During this time, Alice & I noted the following thoughts & observations about the Eclipse Totality:
- The Eclipse came on slowly… taking about 21/2 hours in total.
- The beginning of the Moon eclipsing the Sun… is hard to detect – with Eclipse glasses, the edge of the blocking Moon can be seen (in our case) at about the “1:00 O’clock” position on the Sun’s orb.
- About 15 minutes before Totality, the temperature started to slowly drop… eventually to about 12° cooler during Full Totality.
- As Totality came closer, there slowly appeared a darker ‘360° sunset’ aura of light… like the best sunset that you have ever seen, only coming from all sides around you.
- During Totality, it did not become pitch black… but it did become quite dark… stars could be seen…. and in our case, just an ever-so-slight sliver of sunlight glowing around the orb of the ‘black of the Moon’. (see pictures)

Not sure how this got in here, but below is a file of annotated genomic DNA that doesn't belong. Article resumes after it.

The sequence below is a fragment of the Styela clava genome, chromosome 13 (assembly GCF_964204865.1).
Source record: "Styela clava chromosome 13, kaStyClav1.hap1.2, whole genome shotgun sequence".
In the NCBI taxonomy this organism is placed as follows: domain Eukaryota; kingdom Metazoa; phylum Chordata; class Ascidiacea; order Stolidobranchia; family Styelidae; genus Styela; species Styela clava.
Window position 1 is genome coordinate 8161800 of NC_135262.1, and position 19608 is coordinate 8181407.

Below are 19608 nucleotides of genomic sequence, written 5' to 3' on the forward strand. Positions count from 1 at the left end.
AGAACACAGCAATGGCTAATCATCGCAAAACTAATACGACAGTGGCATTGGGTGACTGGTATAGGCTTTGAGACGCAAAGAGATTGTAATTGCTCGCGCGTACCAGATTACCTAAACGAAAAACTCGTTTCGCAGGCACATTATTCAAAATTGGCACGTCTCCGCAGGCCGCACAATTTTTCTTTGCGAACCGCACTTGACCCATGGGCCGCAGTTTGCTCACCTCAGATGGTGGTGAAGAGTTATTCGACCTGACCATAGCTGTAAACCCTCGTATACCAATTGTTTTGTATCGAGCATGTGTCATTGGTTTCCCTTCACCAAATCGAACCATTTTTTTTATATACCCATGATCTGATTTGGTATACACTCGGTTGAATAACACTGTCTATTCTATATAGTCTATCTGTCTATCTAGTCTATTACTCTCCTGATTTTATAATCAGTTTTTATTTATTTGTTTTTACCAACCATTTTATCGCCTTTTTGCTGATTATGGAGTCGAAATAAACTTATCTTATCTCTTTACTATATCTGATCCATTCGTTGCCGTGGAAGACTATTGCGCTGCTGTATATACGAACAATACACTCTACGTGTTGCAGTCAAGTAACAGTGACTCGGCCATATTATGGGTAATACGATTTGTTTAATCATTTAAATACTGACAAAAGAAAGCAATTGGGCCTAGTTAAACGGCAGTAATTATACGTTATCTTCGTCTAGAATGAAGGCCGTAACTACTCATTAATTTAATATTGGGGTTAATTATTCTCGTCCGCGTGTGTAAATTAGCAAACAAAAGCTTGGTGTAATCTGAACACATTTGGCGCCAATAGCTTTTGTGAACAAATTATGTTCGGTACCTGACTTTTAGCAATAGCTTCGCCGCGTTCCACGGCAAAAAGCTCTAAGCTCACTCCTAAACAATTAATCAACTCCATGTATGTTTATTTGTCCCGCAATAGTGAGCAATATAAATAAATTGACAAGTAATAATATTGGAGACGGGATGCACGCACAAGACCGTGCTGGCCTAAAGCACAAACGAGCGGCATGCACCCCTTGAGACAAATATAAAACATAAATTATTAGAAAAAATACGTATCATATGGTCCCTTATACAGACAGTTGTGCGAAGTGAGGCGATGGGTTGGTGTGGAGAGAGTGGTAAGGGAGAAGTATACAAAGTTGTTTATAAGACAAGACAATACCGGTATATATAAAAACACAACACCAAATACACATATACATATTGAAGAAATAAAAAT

- During Totality, Eclipse glasses were not needed.
- During Totality, crickets came out… and started to chirp.
- During totality, it cooled so much that several of our group put on their jackets (prior to totality, about 85°).
- During totality, the prairie wind came to an ‘almost stop’.
- Immediately at the end of Totality… a glittering ‘sparkle point’ of the sun’s glow appeared on the edge of the black Moon at about the 1:00 O’clock position point… and slowly grew larger.
- As the sun began to slide out from behind the Moon… the ‘360° sunset’ aura took on the strangest of colors… kind of like a ‘pumpkin’ orange…
- After Totality, the temperatures began to get warmer… crickets disappeared… and the wind picked up again. After 30 minutes, still cool, but had become comfortably warm.